Sentencing Commission To Take Measure of BOP
We post news and comment on federal criminal justice issues, focused primarily on trial and post-conviction matters, legislative initiatives, and sentencing issues.
It’s unlikely that the Federal Bureau of Prisons will be asking prisoners that question anytime soon. But someone might.
At last week’s meeting, the U.S. Sentencing Commission said that in the coming year, it plans to assess how effective the BOP is in meeting the purposes of sentencing listed in 18 USC § 3553(a)(2). Those purposes include the need for the sentence to reflect the seriousness of the offense, to promote respect for the law, to provide just punishment and adequate deterrence, to protect the public and to effectively provide the defendant with needed training, medical care, or other treatment.
The Commission also plans to continue review of how the guidelines treat acquitted conduct for sentencing purposes. The Supreme Court recently denied review in a baker’s-dozen cases asking it to declare the use of acquitted conduct at sentencing to be unconstitutional. Three Justices cited the ongoing USSC study of the issue as a reason to hold off.
Other Commission priorities in the coming year include studying the career offender guidelines, methamphetamine offenses, sentencing differences for cases disposed of through trial versus plea, and sentences involving youthful individuals.
Speaking of prisoner satisfaction, inmates should not expect any help if they are unhappy with the chow. Two weeks ago, the 10th Circuit ruled that an inmate claim that the BOP was tampering with the food it served him – in violation of the 8th Amendment’s ban on cruel and unusual punishment – presented a new application of Bivens v. Six Unknown Named Agents of the Federal Bureau of Narcotics. The Circuit said that the existence of alternative remedies (the BOP’s administrative remedy route, no doubt) made a Bivens claim unavailable to the prisoner under last year’s Supreme Court decision in Egbert v. Boule.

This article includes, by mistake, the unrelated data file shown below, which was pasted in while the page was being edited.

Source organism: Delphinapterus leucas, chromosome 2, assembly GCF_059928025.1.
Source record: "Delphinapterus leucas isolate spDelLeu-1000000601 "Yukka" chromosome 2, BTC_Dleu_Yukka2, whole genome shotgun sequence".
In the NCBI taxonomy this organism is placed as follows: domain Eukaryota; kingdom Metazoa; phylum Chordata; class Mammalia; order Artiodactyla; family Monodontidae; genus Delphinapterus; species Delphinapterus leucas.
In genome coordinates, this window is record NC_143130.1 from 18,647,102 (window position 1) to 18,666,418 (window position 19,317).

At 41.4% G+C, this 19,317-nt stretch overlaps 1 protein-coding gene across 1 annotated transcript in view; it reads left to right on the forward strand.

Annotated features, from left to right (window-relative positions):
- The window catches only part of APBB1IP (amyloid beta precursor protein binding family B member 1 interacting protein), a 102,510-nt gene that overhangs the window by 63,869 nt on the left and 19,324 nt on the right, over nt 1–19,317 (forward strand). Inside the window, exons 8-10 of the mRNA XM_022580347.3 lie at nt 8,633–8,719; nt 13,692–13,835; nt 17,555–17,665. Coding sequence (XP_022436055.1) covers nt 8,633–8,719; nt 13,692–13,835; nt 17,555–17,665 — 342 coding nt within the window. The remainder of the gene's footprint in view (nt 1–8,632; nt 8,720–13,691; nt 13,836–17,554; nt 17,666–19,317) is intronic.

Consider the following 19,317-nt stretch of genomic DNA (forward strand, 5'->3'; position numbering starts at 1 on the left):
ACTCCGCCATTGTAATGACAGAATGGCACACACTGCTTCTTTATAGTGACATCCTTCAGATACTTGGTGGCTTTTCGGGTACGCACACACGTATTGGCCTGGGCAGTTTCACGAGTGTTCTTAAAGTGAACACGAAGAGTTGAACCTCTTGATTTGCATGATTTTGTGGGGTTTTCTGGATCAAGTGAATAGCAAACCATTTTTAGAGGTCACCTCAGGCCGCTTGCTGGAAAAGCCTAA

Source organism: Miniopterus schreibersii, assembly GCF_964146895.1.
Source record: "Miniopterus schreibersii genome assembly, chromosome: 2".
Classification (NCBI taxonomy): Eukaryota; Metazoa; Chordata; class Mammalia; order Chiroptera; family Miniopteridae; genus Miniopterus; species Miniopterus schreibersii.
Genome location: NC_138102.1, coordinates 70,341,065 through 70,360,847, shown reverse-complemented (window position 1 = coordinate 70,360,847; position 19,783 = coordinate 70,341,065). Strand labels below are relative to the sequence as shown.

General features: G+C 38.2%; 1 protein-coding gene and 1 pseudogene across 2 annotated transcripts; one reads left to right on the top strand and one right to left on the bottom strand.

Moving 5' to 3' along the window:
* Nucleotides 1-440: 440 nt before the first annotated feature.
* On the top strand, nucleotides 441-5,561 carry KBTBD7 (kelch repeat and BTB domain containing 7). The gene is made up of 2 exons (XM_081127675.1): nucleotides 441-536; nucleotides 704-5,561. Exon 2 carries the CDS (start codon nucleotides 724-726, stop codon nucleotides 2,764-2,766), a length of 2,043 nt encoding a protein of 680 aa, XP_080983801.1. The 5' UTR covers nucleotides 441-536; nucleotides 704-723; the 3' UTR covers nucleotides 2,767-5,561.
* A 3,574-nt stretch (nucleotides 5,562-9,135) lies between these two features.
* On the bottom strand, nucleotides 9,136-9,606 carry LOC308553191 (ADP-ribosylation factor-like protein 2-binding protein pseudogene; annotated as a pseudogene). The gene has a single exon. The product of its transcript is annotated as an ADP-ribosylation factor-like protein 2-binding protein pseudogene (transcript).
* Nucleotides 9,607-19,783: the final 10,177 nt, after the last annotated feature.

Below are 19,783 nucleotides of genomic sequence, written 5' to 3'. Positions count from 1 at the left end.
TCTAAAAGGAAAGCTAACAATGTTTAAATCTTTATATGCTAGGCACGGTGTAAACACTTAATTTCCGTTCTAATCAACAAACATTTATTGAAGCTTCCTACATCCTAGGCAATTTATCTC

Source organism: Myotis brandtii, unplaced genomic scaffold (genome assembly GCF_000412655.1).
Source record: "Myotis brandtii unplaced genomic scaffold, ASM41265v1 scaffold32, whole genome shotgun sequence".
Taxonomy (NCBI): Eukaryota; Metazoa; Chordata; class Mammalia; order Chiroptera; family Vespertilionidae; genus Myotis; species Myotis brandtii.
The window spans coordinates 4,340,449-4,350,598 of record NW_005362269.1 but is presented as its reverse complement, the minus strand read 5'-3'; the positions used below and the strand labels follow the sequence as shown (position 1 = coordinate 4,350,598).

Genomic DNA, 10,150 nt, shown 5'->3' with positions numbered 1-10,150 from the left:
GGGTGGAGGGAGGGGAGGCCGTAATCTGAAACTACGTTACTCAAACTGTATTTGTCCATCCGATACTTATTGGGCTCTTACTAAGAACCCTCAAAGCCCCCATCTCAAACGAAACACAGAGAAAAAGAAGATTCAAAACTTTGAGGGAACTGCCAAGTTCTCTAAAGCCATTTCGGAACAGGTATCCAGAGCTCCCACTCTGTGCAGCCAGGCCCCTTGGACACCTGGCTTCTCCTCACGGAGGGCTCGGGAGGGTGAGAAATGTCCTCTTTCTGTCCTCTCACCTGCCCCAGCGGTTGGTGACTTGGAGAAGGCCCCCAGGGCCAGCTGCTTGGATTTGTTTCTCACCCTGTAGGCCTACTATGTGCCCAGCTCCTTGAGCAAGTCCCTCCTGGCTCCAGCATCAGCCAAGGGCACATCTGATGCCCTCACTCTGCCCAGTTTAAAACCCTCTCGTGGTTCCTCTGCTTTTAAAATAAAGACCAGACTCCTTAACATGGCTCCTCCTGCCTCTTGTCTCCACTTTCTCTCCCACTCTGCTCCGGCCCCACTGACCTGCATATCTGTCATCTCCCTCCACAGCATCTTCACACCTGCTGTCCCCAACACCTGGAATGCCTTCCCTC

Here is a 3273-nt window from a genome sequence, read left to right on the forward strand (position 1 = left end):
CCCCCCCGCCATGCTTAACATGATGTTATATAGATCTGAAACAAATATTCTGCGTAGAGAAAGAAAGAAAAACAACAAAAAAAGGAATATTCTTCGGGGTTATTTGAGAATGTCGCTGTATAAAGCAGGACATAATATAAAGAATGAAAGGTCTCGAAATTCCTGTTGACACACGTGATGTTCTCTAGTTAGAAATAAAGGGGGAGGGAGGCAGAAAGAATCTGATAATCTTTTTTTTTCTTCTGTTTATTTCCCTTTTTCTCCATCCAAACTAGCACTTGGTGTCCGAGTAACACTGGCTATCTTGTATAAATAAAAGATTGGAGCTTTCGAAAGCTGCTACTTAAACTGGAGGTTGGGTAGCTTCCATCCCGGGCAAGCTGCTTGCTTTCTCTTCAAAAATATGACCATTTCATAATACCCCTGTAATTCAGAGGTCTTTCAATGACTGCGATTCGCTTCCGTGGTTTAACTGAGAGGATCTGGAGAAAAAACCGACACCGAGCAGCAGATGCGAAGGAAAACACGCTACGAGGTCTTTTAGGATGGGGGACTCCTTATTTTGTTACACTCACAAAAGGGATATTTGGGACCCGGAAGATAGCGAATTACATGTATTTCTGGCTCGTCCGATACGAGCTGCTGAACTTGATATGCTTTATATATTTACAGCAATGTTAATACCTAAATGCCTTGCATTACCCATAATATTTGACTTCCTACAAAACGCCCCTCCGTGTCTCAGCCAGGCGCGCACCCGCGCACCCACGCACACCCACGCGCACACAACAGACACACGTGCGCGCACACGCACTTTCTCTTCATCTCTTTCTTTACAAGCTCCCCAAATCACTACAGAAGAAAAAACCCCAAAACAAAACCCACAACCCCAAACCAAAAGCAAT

Egbert drove a metaphorical legal stake into Bivens‘ heart, as the 10th’s decision in the prisoner food case makes clear. It’s easy enough to cluck one’s tongue over Prisoner Adams’ tainted food claim (like any prison food is edible), but a lot of serious Bivens claims died on Egbert’s hill.
US Sentencing Commission, Final Priorities for Amendment Cycle (August 24, 2023)
Adams v. Martinez, Case No 22-1425, 2023 U.S. App. LEXIS 21369 (10th Cir, August 16, 2023)
Bivens v. Six Unknown Named Agents of Federal Bureau of Narcotics, 403 US 388 (1971)
Egbert v Boule, 142 S.Ct. 1793, 213 L.Ed.2d 54 (2022)
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